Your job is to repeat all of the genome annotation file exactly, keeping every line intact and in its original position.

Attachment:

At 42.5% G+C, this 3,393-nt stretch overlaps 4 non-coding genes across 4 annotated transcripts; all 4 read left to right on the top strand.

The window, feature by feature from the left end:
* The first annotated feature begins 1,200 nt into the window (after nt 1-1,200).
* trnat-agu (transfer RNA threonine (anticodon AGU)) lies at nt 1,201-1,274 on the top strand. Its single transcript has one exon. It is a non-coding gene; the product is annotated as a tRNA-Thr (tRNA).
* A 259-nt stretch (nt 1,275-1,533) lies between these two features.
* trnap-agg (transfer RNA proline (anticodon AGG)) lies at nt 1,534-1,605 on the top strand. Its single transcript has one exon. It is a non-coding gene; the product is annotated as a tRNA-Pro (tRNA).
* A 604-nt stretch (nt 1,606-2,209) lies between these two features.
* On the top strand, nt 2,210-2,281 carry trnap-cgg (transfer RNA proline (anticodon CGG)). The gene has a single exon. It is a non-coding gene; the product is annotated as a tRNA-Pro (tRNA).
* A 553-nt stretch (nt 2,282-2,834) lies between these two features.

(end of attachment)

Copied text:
At 42.5% G+C, this 3,393-nt stretch overlaps 4 non-coding genes across 4 annotated transcripts; all 4 read left to right on the top strand.

The window, feature by feature from the left end:
* The first annotated feature begins 1,200 nt into the window (after nt 1-1,200).
* trnat-agu (transfer RNA threonine (anticodon AGU)) lies at nt 1,201-1,274 on the top strand. Its single transcript has one exon. It is a non-coding gene; the product is annotated as a tRNA-Thr (tRNA).
* A 259-nt stretch (nt 1,275-1,533) lies between these two features.
* trnap-agg (transfer RNA proline (anticodon AGG)) lies at nt 1,534-1,605 on the top strand. Its single transcript has one exon. It is a non-coding gene; the product is annotated as a tRNA-Pro (tRNA).
* A 604-nt stretch (nt 1,606-2,209) lies between these two features.
* On the top strand, nt 2,210-2,281 carry trnap-cgg (transfer RNA proline (anticodon CGG)). The gene has a single exon. It is a non-coding gene; the product is annotated as a tRNA-Pro (tRNA).
* A 553-nt stretch (nt 2,282-2,834) lies between these two features.